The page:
And it’s Facebook who is walking up and down the halls of this prison, keys jangling from their belt, a swing in their step, whistling a happy tune. Facebook guards a prison which contains inmates that don’t even know they’ve been incarcerated. Inmates that want to be there. A voluntarily lock-up."
…I have a really deep suspicion of people who absent themselves from the structures they want to critique as though reblogging Lenin quotes has magically exempt you from being inflected in a web of relations of force."
The Internet changes everything. Aaron Swartz knew and embraced that at an age when most of us think that the biggest problem we are facing is this week’s home work assignment. For the first time in human history we can connect to each other independent of where or who we are. We have at our disposal the ability to collaborate on ideas globally and advance knowledge and society. Aaron lived a life committed to furthering and protecting that newfound capability.
In the process he sometimes pushed boundaries as when he retrieved about 20% of the PACER database of public information. His download of a large number of papers from JSTOR set off a super aggressive prosecution that went far beyond anything possibly appropriate for what he had done. Larry Lessig who was involved in Aaron’s defense best describes the prosecutorial overreaching and bullying. Alex Stamos, who was to be an expert witness in Aaron’s impending trial, provides a more detailed technical perspective that also makes clear that the government’s reaction was completely out of proportion.
One thing that the Internet has unfortunately not yet changed is how depression can brutally disconnect us from the love that is all around us. And there can be no doubt that there was a lot of love in Aaron’s life. Just read the incredibly moving piece by Quinn Norton or the many quotes on the Remember Aaron Swartz site. Having experienced this impenetrable disconnect first hand in the case of a close relative my heart goes out to Aaron’s friends and family.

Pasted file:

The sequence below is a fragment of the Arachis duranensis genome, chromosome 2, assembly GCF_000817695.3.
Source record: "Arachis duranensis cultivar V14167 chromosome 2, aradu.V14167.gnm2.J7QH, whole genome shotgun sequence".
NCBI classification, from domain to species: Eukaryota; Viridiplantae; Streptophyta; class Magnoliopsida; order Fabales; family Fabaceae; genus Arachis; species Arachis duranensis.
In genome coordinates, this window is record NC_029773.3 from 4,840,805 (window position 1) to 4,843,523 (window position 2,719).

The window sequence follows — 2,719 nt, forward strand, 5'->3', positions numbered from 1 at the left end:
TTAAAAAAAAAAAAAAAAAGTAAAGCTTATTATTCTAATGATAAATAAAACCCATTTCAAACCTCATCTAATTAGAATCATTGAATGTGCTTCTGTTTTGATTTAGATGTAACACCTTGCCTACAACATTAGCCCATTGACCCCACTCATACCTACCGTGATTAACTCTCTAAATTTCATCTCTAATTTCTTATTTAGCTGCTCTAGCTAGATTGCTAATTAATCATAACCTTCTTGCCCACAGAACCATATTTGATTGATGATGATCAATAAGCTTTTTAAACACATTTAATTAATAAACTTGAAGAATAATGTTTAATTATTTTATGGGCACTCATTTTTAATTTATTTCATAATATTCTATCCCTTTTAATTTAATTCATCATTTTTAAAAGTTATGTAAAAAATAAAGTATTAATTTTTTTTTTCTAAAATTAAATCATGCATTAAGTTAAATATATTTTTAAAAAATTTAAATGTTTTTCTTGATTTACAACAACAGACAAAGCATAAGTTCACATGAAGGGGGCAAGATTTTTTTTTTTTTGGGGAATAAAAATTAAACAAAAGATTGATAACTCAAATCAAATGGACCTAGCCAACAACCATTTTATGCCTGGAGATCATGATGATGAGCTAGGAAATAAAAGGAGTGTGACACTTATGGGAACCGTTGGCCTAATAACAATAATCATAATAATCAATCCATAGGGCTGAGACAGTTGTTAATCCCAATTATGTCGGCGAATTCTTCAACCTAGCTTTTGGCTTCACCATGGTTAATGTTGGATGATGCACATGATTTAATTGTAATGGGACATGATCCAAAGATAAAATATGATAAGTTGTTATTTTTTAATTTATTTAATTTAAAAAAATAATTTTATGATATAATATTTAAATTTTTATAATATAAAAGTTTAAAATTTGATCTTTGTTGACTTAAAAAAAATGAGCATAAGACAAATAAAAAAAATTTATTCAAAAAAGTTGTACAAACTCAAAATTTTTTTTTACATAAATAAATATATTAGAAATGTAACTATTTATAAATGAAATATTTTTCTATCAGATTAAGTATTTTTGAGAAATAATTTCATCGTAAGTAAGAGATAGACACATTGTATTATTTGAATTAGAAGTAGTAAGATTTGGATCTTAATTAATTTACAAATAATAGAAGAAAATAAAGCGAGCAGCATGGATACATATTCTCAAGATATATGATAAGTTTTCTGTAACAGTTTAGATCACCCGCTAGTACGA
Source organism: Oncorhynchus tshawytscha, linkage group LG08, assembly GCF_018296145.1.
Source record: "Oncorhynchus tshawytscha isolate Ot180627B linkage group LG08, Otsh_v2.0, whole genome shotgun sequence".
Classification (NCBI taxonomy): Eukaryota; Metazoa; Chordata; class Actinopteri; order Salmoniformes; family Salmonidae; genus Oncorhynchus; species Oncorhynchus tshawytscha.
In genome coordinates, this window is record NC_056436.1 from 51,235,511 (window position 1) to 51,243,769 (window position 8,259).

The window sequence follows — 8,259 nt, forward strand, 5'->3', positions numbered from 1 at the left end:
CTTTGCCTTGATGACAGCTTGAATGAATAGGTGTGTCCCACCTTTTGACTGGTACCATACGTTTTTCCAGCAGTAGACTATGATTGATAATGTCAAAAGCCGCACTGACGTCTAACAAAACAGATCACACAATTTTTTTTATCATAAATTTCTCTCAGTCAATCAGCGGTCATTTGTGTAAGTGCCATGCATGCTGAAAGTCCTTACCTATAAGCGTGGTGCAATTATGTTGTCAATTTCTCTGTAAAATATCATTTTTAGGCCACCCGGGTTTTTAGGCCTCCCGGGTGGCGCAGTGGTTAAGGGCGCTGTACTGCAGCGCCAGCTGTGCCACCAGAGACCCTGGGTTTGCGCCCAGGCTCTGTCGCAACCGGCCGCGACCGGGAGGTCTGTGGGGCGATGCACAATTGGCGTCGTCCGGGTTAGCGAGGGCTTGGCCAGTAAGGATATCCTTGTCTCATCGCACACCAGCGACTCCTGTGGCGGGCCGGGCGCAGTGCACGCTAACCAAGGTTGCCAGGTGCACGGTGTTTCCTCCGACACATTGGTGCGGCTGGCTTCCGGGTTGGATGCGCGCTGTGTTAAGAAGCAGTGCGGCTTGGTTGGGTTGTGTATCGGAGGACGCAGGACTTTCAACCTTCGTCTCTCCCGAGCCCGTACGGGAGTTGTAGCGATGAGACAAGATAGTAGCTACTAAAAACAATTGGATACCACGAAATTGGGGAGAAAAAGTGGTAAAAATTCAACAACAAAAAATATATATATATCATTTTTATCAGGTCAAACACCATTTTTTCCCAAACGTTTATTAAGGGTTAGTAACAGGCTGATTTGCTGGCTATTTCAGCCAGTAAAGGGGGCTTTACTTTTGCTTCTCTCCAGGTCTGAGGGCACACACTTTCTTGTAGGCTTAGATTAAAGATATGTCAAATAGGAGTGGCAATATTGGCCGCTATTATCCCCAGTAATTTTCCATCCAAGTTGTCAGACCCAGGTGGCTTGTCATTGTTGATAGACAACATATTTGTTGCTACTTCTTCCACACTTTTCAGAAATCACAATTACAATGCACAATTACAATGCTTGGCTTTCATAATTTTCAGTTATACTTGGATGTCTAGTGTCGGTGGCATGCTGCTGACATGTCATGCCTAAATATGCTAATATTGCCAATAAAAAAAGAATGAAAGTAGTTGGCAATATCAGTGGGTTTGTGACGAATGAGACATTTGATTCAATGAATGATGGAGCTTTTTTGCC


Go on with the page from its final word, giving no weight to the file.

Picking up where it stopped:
We will best honor Aaron’s memory by renewing our own dedication to protecting the ability to connect freely. Thanks to Brewster Kahle’s tribute to Aaron, I found this wonderful video which is highly worth watching.
At about 20 minutes in, Aaron provides this important call to vigilance: “Make no mistake. The enemies of the freedom to connect have not disappeared.” I look forward to many collaborations to come that will heed Aaron’s call and help protect and further this freedom.
Gabriella Coleman »
By painting Anonymous as so inchoate we not only empirically misrepresent them; we drift inevitably into hyperbole, exaggerating the extent to which people find them threatening, adding to the air of mystery surrounding hackers who fly under that banner, feeding into the hysteria that law enforcement (and the defence contractors selling security and “anti-hacker solutions”) self-consciously seek to cultivate….
The more immediate danger in portraying Anonymous as a diabolical, nebulous hydra is that fallacious arguments such as this will only serve to strengthen the arguments of those who seek stiffer legal penalties against protest activity. Alternatively, we could face the current, depressing realities of the state of surveillance - and the surveillance state - and inspire individuals to join the fight against efforts to undermine individual freedoms, while we still can. >continue<